Insanely Innovative For Its Time
For starters, you can thank a dude named Gregg Toland for the quality of this film's cinematography. Let's not forget that this movie is from 1941. It's old. It's so old that when they talk about "The Old War," they're talking about the American Civil War, not World War I or II.
Now that you've got some context, let's dig into what really made Citizen Kane one for the books.
Citizen Kane is especially famous for pioneering something called deep focus, which means that everything in a scene is in sharp focus regardless of whether it's close or far away from the camera.
Normally when you watch a movie, you'll only see the thing that the director wants you to pay attention to in focus (the hero and heroine are obvious examples). But Welles was interested in composition as well as narration, and devised a way to make sure everything in the shot was in focus. As a result, you'll see action taking place on multiples planes: some in the foreground, some a small distance away, and some in the extreme background.
Check out this scene for an example. Note three specific fields of action: Kane's mother in the foreground, his father a little ways back, and Kane himself in the background out the window.
What's the point? Well besides giving the shot a more artistic composition (and seriously, doesn't it look pretty?), it allows Welles to make multiple points about the drama onscreen without disrupting the main action. Take the scene above. It's very important since it shows us young Charlie Kane enjoying his last day of childhood innocence with his sled. It also show us why his mother is sending him away and the not-especially-nice man she's sending him away with.
On the surface, the scene needs to be about Mom and Banker Guy talking about what's to be done with him. But by using deep focus, Welles adds in a little nugget—the happy boy and his sled—that doesn't seem to be a big deal, but sets up the famous reveal at the end.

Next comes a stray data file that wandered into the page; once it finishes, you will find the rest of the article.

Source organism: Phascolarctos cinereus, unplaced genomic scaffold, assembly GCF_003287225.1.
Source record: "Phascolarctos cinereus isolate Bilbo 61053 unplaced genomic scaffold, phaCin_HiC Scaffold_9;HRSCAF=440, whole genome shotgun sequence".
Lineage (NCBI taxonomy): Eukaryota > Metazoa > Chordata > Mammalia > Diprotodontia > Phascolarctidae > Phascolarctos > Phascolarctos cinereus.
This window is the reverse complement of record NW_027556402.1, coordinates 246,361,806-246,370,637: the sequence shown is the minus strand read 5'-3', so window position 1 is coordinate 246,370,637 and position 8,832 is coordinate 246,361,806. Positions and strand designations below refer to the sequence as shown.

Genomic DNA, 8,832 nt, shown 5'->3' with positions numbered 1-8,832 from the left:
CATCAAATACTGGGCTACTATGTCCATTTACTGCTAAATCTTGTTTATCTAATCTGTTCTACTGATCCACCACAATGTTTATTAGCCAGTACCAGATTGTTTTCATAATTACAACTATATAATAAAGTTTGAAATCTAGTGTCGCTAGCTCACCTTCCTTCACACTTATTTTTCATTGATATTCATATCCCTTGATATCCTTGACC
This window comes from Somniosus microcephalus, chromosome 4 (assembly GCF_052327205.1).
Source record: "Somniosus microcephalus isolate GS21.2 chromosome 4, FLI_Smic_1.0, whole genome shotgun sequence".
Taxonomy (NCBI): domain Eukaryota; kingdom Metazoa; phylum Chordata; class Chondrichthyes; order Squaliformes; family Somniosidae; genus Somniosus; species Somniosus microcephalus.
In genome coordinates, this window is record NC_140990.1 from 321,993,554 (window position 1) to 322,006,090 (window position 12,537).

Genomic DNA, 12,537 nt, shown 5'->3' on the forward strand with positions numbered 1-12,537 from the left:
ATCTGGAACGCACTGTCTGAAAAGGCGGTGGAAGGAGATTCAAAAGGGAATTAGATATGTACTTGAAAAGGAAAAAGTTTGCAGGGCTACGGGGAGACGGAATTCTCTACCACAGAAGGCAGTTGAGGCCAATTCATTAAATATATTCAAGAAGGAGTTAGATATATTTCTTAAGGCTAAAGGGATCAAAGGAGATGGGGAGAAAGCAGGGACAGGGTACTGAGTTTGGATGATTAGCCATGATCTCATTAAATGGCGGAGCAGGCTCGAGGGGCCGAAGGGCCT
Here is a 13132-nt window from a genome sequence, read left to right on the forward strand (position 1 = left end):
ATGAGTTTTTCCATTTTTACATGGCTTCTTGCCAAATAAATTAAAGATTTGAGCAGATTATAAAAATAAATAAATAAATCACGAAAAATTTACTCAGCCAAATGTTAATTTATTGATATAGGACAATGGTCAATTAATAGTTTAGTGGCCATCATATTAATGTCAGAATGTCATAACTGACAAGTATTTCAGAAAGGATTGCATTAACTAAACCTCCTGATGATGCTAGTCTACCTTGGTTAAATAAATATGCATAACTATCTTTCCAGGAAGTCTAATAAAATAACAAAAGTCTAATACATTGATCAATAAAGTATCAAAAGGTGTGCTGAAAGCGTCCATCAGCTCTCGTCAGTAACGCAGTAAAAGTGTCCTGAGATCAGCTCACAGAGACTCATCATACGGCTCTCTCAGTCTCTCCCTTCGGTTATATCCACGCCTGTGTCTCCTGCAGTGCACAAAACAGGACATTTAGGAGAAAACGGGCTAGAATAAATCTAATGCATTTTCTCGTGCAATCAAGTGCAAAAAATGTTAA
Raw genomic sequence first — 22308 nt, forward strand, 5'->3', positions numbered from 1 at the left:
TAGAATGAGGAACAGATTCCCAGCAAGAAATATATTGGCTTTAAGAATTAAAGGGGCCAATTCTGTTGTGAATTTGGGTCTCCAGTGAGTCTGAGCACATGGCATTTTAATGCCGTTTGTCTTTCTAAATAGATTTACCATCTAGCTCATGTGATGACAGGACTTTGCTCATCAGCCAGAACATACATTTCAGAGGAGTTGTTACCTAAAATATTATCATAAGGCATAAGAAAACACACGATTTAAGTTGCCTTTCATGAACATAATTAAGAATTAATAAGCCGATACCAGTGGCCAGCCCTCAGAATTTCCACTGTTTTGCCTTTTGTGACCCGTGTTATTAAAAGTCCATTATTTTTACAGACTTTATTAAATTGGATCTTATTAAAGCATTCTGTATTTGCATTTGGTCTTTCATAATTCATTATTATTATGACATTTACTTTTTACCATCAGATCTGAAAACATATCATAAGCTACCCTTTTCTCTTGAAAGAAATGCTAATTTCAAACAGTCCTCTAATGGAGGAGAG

Oh yeah, and the notion was so good that other filmmakers made use of it as well. Just one example of how Welles' efforts here defined the language of the whole darn medium.
Another big innovation in this movie is the use of low-angled shots, where you have characters shot from beneath so that you can see the ceiling in many scenes. This has the effect of making the scenes really ominous and menacing, especially when Kane is involved.
Here's another good example of filmmaking innovation in Citizen Kane: the idea of montage. The concept had been around a while, actually. Communist filmmakers first posited it as a way of "filling in the blanks" by making unspoken connections between two shots. That's a fancy way of saying that, with careful filmmaking, the audience can pick up on unspoken cues to infer meaning where it isn't directly stated.
In Citizen Kane, Welles took that notion and turned it into an art form, most notably with the famous "breakfast table" scene. It's a few brief snippets of dialogue captured over several years of Kane's first marriage, showing the love between Kane and his wife first cooling and then giving way to open resentment. The whole thing only lasts about three minutes, and yet we find out everything we need to about the dissolution of a union over the course of a few years. And thanks to the fantastic editing, he let us "fill in the blanks" without having to spend huge amounts of time explaining what happened. Talk about efficient time management.
Welles likely perfected the art of the montage with that scene, but you've probably seen countless examples of the same technique. Any kind of training scene, for example, uses montage, and commercials use it all the time since they have a very short period to make their point. Welles didn't quite invent it, but he knew how to do it right.
Put all this together, and you've got yourself a piece (arguably the most important piece) of movie history.